UMD Basketball: From Disappointing Fringe Team To Potential Powerhouse

(Via Diamond Stone, a top center prospect, committed to Maryland, making the Terps a potential Final Four contender.

(Via Diamond Stone, a top center prospect, committed to Maryland, making the Terps a potential Final Four contender.
(Via Diamond Stone, a top center prospect, committed to Maryland, making the Terps a potential Final Four contender.


The University of Maryland’s men’s basketball team suddenly has powerful momentum as they prepare for next season at College Park. With star guard Melo Trimble just now reaching his stride and potential, alongside his new center, teammate, and top-recruit, Diamond Stone (above) arriving on campus this summer, Mark Turgeon’s Terrapins have a lot going for them as they enter their second season within the Big Ten conference.


The potentially lethal combination of Trimble running the offense while throwing it into the post for Diamond Stone to finish has fans and basketball enthusiasts very interested in UMD going further than they have in over a dozen years. Dez Wells is leaving campus, but the squad is still much deeper than most within the conference. With Stone’s commitment announced, Maryland fully expects to compete with Big Ten champion Wisconsin for a title.


(Via Stone's Twitter account)
(Via Stone’s Twitter account)


Although (very) early preseason rankings are high, as are the Maryland faithfuls’ hopes, it wasn’t nearly this pretty a picture this time last season. Looking back at how it all turned around for UMD is quite the remarkable story:

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After being in the Atlantic Coastal Conference (ACC) for the past 60 years, the Maryland Terrapins entered their inaugural season in the Big Ten conference as huge underdogs in 2014.


In a conference that is home to perennial powerhouses Wisconsin (runner-up champs in 2015), Ohio State, Indiana and Michigan State, combined with the transfers of five players from last year’s team, 2015 seemed to be a recipe for disaster for UMD’s basketball program.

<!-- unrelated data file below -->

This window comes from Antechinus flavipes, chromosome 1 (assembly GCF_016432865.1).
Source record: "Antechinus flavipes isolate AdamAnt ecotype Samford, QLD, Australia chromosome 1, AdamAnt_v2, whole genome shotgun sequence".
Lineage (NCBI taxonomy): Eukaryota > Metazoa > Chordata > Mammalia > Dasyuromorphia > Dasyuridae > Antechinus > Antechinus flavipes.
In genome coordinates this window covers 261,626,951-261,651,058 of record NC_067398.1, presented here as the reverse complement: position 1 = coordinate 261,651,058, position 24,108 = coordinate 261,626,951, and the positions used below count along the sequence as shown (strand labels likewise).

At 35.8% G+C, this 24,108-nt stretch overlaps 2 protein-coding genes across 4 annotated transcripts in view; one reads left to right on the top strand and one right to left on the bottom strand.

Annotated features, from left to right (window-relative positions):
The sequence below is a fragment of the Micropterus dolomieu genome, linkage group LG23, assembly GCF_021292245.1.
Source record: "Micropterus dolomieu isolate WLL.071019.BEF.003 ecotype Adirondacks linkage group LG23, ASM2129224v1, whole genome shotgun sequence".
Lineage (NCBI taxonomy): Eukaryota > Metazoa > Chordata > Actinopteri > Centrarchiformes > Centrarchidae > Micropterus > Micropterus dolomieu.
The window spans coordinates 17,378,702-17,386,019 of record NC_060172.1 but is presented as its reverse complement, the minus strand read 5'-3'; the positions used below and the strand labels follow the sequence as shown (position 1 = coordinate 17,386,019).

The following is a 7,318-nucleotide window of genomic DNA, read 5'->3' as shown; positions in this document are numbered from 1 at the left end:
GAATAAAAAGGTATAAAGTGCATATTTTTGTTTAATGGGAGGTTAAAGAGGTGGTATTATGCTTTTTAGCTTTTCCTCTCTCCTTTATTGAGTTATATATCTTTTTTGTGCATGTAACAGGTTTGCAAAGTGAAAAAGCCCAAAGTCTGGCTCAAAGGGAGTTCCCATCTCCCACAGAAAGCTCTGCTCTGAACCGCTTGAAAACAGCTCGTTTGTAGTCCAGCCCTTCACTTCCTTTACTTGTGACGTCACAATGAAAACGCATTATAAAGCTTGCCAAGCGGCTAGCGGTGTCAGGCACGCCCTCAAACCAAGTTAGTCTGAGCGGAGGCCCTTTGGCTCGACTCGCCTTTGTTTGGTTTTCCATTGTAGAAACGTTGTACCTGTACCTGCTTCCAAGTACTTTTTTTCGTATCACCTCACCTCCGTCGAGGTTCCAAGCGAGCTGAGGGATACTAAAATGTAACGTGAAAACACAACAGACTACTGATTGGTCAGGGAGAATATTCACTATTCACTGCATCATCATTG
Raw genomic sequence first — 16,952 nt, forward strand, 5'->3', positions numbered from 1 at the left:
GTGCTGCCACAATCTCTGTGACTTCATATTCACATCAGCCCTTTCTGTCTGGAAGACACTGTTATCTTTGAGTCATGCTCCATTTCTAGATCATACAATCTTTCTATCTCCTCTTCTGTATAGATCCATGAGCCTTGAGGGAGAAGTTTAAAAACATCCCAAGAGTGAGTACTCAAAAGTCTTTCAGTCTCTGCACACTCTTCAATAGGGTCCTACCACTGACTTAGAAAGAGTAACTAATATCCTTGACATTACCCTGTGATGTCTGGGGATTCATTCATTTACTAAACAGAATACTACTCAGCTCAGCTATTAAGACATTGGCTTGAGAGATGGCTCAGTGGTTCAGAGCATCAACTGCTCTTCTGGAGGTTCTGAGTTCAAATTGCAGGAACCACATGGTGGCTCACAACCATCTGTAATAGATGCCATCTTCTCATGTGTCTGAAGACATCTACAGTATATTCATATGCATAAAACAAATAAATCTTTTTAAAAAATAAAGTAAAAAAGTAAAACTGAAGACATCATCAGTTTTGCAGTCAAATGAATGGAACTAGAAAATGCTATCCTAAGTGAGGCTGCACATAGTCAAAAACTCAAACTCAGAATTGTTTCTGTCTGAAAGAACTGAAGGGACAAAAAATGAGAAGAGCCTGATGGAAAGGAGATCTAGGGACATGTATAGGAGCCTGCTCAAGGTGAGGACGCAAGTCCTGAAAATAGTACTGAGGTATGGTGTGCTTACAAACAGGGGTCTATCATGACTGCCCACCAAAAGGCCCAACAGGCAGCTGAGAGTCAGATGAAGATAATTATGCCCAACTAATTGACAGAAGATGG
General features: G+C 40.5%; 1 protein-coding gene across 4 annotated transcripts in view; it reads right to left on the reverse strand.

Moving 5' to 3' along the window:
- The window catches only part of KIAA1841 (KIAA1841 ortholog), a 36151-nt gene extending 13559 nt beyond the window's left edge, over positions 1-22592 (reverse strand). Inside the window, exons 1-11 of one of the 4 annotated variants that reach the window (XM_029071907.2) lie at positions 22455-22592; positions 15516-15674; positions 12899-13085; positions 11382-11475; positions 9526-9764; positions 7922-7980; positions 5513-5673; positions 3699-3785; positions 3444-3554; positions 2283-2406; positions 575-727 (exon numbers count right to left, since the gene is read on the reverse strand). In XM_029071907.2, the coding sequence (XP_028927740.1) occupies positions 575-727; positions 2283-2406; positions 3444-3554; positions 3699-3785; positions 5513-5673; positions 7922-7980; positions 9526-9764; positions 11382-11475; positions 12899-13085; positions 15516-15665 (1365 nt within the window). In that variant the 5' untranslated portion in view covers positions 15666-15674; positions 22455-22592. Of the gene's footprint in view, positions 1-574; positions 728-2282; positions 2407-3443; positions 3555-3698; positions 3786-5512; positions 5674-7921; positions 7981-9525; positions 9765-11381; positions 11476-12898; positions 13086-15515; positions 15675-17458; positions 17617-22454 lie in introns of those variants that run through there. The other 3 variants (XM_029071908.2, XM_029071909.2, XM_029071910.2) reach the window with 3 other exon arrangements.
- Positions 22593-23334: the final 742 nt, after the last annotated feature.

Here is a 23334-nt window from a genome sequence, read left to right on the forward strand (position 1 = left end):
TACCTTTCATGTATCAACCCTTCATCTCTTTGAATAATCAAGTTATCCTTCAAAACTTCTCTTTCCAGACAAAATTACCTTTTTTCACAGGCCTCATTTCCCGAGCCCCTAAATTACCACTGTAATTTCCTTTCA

Many experts predicted the Terps to place no higher than tenth in the conference, out of fourteen teams. Aside from phenom point guard, Melo Trimble, Maryland’s incoming recruiting class had many question marks, and head coach Mark Turgeon was on the hot seat, having not lead his Terps to the NCAA tournament in his four-year tenure.


Entering the season, the Terps got off to a hot start with a 9-0 record going into their rivalry matchup with Virginia–a game in which they lost (their only home defeat of the season) sans Dez Wells or Evan Smotrycz to injury.


Against fellow Big Ten foes, Maryland fared very well, going undefeated in the conference until mid-January, with big wins at Michigan State, and home against Minnesota.


After the road loss to Illinois in mid-January, the Terps fell on hard times. Star guard Dez Wells was very rusty post-injury, and there wasn’t enough help surrounding Melo Trimble to overcome a stagnant offense. Losses to Indiana, Ohio State, and Iowa led many to believe this was yet another disappointing season for UMD, which would ultimately result in the firing of Mark Turgeon.


To end the season, Maryland looked very sharp behind Trimble, junior forward Jake Layman, and sophomore center Damonte Dodd, en route to winning their final seven games (including a huge win at home against conference champion Wisconsin) to finish 26-5 at a ranking of eighth in the nation.


Entering the Big Ten tournament, Maryland earned a two-game bye and played rival Indiana in their first game. Indiana was one of only five schools to beat the Terps during the regular season, so revenge was well sought after. Following a trouncing of the Hoosiers, Maryland continued on to face a Michigan State team whom they had beaten twice during the regular season.


However, the Spartans showed their veteran prowess and stifling defense en route to a four point victory over Maryland.


On Selection Sunday, Maryland learned their fate. They were awarded a four-seed in the East bracket and a first round matchup with Valparaiso. The Crusaders gave Maryland all they could handle, forcing eleven turnovers and outshooting Maryland from deep. Unfortunately for Valparaiso, they couldn’t contain Trimble and Wells (combining for 28 points and 13 rebounds), as they were defeated 65-62 in a very contested matchup.


In the round of 32, the Terps faced border rival–West Virginia. This matchup was well anticipated, as the full court defense played by the Mountaineers could very well offset the guard play aggressive play of Trimble and Wells. A one-point game heading into the second half, the Mountaineers intensified their defensive efforts, executed their trademark full-court pressure to perfection, and sent the Terps home before the Sweet 16 round.


Bob Huggins’ crew suffocated the Maryland offense into 23 turnovers (eight by Wells). What’s more, an unfortunate head injury to Trimble crushed any chances of a miraculous comeback. Although the deficit was only 10, the final score did not do the game enough justice.


Regardless of the way Maryland ended their season, their 2014-2015 campaign will be one of triumph and success. In a year where many experts thought low of their chances to win, they overcame those adversities and the future looks as bright as ever under Trimble, Turgeon and co. Moreover, those same experts have the very same UMD ranked within the top five projections for next season. It’s fair to say Terrapin basketball is on the rise.